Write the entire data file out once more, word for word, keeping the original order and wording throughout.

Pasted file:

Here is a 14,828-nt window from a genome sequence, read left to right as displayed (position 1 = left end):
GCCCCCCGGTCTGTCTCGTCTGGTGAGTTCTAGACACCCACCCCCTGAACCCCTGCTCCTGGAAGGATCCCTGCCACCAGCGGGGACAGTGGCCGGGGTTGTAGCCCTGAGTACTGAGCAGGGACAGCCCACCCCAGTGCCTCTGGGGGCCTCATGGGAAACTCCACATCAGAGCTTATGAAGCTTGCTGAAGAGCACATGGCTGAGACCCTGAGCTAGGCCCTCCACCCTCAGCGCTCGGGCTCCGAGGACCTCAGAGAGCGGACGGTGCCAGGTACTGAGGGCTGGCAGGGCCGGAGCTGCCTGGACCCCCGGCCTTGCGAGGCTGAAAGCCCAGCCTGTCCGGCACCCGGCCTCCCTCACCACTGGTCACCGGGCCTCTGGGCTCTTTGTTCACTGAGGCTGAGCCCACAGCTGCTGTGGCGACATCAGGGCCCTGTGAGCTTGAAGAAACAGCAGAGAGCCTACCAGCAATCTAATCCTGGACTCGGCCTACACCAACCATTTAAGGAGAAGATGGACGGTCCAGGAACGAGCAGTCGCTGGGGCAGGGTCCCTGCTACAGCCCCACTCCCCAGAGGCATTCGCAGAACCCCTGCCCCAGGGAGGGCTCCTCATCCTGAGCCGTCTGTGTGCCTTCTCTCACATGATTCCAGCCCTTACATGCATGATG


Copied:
Here is a 14,828-nt window from a genome sequence, read left to right as displayed (position 1 = left end):
GCCCCCCGGTCTGTCTCGTCTGGTGAGTTCTAGACACCCACCCCCTGAACCCCTGCTCCTGGAAGGATCCCTGCCACCAGCGGGGACAGTGGCCGGGGTTGTAGCCCTGAGTACTGAGCAGGGACAGCCCACCCCAGTGCCTCTGGGGGCCTCATGGGAAACTCCACATCAGAGCTTATGAAGCTTGCTGAAGAGCACATGGCTGAGACCCTGAGCTAGGCCCTCCACCCTCAGCGCTCGGGCTCCGAGGACCTCAGAGAGCGGACGGTGCCAGGTACTGAGGGCTGGCAGGGCCGGAGCTGCCTGGACCCCCGGCCTTGCGAGGCTGAAAGCCCAGCCTGTCCGGCACCCGGCCTCCCTCACCACTGGTCACCGGGCCTCTGGGCTCTTTGTTCACTGAGGCTGAGCCCACAGCTGCTGTGGCGACATCAGGGCCCTGTGAGCTTGAAGAAACAGCAGAGAGCCTACCAGCAATCTAATCCTGGACTCGGCCTACACCAACCATTTAAGGAGAAGATGGACGGTCCAGGAACGAGCAGTCGCTGGGGCAGGGTCCCTGCTACAGCCCCACTCCCCAGAGGCATTCGCAGAACCCCTGCCCCAGGGAGGGCTCCTCATCCTGAGCCGTCTGTGTGCCTTCTCTCACATGATTCCAGCCCTTACATGCATGATG